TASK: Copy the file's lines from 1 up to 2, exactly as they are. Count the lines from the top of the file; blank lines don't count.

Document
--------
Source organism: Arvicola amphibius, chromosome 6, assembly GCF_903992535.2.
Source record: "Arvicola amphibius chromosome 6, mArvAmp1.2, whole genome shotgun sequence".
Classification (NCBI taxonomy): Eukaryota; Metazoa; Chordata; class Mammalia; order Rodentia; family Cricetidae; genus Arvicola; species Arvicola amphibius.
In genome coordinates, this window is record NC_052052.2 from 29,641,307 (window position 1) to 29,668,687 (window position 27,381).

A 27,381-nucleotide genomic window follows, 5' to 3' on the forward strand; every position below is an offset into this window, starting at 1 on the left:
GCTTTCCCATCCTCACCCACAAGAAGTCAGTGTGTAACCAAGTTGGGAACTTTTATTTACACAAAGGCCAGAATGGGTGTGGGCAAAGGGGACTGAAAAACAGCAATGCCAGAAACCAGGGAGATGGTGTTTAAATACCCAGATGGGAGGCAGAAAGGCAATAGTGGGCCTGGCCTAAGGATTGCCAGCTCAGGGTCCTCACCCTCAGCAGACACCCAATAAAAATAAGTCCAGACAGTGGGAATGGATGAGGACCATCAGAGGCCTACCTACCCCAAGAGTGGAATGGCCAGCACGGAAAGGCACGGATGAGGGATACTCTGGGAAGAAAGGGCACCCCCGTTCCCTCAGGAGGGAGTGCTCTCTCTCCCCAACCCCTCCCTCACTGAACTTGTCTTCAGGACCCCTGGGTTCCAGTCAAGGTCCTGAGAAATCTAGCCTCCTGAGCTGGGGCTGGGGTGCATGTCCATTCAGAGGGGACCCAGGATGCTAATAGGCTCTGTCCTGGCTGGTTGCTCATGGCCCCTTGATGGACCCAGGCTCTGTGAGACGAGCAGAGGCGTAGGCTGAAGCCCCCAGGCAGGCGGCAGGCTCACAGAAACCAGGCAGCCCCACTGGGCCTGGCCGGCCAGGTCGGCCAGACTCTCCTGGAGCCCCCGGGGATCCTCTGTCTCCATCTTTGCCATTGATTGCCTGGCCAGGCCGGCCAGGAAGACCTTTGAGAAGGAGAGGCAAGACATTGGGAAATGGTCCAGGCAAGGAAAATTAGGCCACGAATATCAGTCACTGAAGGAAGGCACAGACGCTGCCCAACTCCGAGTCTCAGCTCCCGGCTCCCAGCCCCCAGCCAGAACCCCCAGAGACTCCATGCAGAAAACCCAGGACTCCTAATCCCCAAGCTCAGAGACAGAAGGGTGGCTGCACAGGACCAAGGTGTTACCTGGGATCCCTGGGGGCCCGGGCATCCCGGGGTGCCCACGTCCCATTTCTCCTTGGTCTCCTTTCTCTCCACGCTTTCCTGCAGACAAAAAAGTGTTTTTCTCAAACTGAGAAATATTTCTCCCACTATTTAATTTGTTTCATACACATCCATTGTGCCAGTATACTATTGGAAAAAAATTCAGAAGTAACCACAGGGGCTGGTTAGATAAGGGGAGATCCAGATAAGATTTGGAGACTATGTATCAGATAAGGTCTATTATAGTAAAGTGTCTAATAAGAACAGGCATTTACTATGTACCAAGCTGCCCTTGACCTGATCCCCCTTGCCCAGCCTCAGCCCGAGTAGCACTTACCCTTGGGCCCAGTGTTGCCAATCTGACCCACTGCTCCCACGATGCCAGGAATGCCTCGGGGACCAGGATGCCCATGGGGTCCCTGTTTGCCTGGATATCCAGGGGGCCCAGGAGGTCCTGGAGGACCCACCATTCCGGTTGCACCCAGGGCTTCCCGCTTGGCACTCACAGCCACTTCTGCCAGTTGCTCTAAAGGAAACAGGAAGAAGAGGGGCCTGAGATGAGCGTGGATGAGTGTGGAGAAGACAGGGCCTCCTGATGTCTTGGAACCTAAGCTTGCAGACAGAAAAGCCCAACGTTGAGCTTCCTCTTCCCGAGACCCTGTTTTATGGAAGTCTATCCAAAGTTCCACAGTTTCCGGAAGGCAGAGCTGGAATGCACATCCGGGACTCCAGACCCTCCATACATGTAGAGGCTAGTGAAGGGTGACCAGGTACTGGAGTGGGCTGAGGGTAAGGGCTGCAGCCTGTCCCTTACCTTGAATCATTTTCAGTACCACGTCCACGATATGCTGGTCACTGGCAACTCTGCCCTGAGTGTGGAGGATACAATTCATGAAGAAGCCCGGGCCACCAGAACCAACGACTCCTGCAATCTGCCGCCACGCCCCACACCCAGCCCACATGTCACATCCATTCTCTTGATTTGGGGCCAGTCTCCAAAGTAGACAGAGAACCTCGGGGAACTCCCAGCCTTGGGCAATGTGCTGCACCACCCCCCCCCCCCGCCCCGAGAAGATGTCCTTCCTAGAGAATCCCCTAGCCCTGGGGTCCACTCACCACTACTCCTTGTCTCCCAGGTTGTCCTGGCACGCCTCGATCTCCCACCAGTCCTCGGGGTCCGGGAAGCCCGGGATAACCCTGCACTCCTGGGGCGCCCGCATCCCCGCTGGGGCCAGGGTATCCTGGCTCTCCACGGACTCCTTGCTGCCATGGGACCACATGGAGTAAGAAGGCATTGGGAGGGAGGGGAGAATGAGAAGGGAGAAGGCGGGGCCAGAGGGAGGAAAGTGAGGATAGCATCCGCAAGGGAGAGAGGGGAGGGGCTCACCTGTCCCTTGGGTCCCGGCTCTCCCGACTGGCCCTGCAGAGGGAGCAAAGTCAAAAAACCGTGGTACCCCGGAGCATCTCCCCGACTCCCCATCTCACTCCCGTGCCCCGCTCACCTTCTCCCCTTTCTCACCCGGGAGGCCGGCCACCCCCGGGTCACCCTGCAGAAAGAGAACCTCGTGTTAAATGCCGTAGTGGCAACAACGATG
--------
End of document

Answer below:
Source organism: Arvicola amphibius, chromosome 6, assembly GCF_903992535.2.
Source record: "Arvicola amphibius chromosome 6, mArvAmp1.2, whole genome shotgun sequence".